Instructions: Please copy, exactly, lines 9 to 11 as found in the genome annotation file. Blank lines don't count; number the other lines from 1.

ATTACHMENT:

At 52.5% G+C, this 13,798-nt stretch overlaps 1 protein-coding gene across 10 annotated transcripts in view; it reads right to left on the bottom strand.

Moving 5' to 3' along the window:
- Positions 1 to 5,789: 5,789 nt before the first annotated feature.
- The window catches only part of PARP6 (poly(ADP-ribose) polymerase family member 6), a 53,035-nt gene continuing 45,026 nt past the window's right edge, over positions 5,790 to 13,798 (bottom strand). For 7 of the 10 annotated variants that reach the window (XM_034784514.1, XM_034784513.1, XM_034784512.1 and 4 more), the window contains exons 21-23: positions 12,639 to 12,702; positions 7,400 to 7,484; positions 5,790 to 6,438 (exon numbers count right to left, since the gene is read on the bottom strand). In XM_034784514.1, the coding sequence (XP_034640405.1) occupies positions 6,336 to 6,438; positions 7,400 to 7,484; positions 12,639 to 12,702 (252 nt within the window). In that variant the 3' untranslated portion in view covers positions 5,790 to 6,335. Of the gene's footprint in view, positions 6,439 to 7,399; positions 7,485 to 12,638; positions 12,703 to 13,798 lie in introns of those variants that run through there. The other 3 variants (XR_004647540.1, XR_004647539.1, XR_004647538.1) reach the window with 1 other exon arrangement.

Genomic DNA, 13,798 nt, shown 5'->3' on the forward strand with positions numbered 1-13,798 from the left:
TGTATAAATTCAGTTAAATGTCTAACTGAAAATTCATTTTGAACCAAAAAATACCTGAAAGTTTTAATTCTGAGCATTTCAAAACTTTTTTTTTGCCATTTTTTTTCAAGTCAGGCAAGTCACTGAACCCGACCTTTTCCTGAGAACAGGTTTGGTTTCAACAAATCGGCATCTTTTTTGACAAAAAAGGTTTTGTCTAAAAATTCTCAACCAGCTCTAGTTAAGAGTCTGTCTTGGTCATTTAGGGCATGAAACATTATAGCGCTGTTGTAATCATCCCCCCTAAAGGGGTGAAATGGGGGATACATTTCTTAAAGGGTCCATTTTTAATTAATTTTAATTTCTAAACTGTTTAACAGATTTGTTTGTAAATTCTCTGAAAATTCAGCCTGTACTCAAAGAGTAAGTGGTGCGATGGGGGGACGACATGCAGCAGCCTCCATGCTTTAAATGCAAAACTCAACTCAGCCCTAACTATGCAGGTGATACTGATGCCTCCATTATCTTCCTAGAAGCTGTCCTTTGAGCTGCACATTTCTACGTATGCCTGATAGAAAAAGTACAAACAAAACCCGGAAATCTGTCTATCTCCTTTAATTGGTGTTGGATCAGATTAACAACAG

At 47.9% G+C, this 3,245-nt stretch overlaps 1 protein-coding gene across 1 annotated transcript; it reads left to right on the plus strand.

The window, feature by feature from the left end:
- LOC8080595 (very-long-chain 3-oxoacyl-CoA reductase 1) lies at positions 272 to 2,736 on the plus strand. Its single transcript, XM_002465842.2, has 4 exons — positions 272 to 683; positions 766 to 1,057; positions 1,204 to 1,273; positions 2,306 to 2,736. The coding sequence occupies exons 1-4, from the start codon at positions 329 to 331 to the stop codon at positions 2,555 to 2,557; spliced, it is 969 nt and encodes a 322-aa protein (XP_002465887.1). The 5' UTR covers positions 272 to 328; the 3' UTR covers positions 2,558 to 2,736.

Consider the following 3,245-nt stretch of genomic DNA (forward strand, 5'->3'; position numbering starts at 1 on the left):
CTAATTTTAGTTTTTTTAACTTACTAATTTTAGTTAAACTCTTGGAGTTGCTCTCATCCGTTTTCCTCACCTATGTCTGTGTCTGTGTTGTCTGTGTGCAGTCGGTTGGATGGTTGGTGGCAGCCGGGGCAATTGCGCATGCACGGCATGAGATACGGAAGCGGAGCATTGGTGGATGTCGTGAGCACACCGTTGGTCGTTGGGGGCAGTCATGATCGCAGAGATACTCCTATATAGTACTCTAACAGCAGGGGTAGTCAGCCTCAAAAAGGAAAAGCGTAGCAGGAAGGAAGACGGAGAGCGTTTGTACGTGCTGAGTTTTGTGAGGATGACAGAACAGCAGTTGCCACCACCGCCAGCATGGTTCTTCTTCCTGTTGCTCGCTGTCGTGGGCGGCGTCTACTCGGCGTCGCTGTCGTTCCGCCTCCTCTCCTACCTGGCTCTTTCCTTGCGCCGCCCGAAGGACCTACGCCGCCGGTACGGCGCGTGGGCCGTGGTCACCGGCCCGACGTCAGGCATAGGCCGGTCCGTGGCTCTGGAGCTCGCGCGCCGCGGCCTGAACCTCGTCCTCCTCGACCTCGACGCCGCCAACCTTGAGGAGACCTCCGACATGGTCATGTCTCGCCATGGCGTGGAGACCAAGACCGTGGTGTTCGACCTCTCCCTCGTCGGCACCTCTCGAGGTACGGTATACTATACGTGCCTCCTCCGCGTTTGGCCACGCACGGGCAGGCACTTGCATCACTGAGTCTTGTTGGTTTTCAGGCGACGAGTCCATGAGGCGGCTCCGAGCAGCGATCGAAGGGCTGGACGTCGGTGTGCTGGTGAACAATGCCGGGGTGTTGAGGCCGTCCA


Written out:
- LOC8080595 (very-long-chain 3-oxoacyl-CoA reductase 1) lies at positions 272 to 2,736 on the plus strand. Its single transcript, XM_002465842.2, has 4 exons — positions 272 to 683; positions 766 to 1,057; positions 1,204 to 1,273; positions 2,306 to 2,736. The coding sequence occupies exons 1-4, from the start codon at positions 329 to 331 to the stop codon at positions 2,555 to 2,557; spliced, it is 969 nt and encodes a 322-aa protein (XP_002465887.1). The 5' UTR covers positions 272 to 328; the 3' UTR covers positions 2,558 to 2,736.

Consider the following 3,245-nt stretch of genomic DNA (forward strand, 5'->3'; position numbering starts at 1 on the left):
CTAATTTTAGTTTTTTTAACTTACTAATTTTAGTTAAACTCTTGGAGTTGCTCTCATCCGTTTTCCTCACCTATGTCTGTGTCTGTGTTGTCTGTGTGCAGTCGGTTGGATGGTTGGTGGCAGCCGGGGCAATTGCGCATGCACGGCATGAGATACGGAAGCGGAGCATTGGTGGATGTCGTGAGCACACCGTTGGTCGTTGGGGGCAGTCATGATCGCAGAGATACTCCTATATAGTACTCTAACAGCAGGGGTAGTCAGCCTCAAAAAGGAAAAGCGTAGCAGGAAGGAAGACGGAGAGCGTTTGTACGTGCTGAGTTTTGTGAGGATGACAGAACAGCAGTTGCCACCACCGCCAGCATGGTTCTTCTTCCTGTTGCTCGCTGTCGTGGGCGGCGTCTACTCGGCGTCGCTGTCGTTCCGCCTCCTCTCCTACCTGGCTCTTTCCTTGCGCCGCCCGAAGGACCTACGCCGCCGGTACGGCGCGTGGGCCGTGGTCACCGGCCCGACGTCAGGCATAGGCCGGTCCGTGGCTCTGGAGCTCGCGCGCCGCGGCCTGAACCTCGTCCTCCTCGACCTCGACGCCGCCAACCTTGAGGAGACCTCCGACATGGTCATGTCTCGCCATGGCGTGGAGACCAAGACCGTGGTGTTCGACCTCTCCCTCGTCGGCACCTCTCGAGGTACGGTATACTATACGTGCCTCCTCCGCGTTTGGCCACGCACGGGCAGGCACTTGCATCACTGAGTCTTGTTGGTTTTCAGGCGACGAGTCCATGAGGCGGCTCCGAGCAGCGATCGAAGGGCTGGACGTCGGTGTGCTGGTGAACAATGCCGGGGTGTTGAGGCCGTCCA